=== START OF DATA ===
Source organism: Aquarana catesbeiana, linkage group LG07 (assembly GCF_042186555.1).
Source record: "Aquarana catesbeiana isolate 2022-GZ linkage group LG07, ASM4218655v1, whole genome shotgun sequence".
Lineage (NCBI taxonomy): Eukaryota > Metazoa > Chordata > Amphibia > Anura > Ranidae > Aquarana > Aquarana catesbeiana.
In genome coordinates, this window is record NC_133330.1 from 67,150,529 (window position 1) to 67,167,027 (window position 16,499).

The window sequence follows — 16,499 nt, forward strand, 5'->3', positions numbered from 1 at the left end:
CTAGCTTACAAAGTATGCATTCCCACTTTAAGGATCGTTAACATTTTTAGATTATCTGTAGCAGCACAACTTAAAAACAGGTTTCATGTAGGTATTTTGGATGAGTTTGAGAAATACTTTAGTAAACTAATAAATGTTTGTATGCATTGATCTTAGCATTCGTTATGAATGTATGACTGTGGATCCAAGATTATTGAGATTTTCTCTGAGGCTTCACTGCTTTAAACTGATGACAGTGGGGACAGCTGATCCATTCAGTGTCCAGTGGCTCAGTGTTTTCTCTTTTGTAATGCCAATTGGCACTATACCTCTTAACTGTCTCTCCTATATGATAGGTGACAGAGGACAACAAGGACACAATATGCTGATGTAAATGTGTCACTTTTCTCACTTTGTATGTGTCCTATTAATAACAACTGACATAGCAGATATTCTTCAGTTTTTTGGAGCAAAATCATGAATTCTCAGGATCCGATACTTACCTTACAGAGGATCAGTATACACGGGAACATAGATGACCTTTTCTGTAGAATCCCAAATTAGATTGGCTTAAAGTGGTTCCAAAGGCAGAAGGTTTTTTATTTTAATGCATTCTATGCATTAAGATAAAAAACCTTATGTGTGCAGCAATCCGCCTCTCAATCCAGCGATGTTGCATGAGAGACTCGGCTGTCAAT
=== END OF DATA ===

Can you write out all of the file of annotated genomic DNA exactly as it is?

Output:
Source organism: Aquarana catesbeiana, linkage group LG07 (assembly GCF_042186555.1).
Source record: "Aquarana catesbeiana isolate 2022-GZ linkage group LG07, ASM4218655v1, whole genome shotgun sequence".
Lineage (NCBI taxonomy): Eukaryota > Metazoa > Chordata > Amphibia > Anura > Ranidae > Aquarana > Aquarana catesbeiana.
In genome coordinates, this window is record NC_133330.1 from 67,150,529 (window position 1) to 67,167,027 (window position 16,499).

The window sequence follows — 16,499 nt, forward strand, 5'->3', positions numbered from 1 at the left end:
CTAGCTTACAAAGTATGCATTCCCACTTTAAGGATCGTTAACATTTTTAGATTATCTGTAGCAGCACAACTTAAAAACAGGTTTCATGTAGGTATTTTGGATGAGTTTGAGAAATACTTTAGTAAACTAATAAATGTTTGTATGCATTGATCTTAGCATTCGTTATGAATGTATGACTGTGGATCCAAGATTATTGAGATTTTCTCTGAGGCTTCACTGCTTTAAACTGATGACAGTGGGGACAGCTGATCCATTCAGTGTCCAGTGGCTCAGTGTTTTCTCTTTTGTAATGCCAATTGGCACTATACCTCTTAACTGTCTCTCCTATATGATAGGTGACAGAGGACAACAAGGACACAATATGCTGATGTAAATGTGTCACTTTTCTCACTTTGTATGTGTCCTATTAATAACAACTGACATAGCAGATATTCTTCAGTTTTTTGGAGCAAAATCATGAATTCTCAGGATCCGATACTTACCTTACAGAGGATCAGTATACACGGGAACATAGATGACCTTTTCTGTAGAATCCCAAATTAGATTGGCTTAAAGTGGTTCCAAAGGCAGAAGGTTTTTTATTTTAATGCATTCTATGCATTAAGATAAAAAACCTTATGTGTGCAGCAATCCGCCTCTCAATCCAGCGATGTTGCATGAGAGACTCGGCTGTCAAT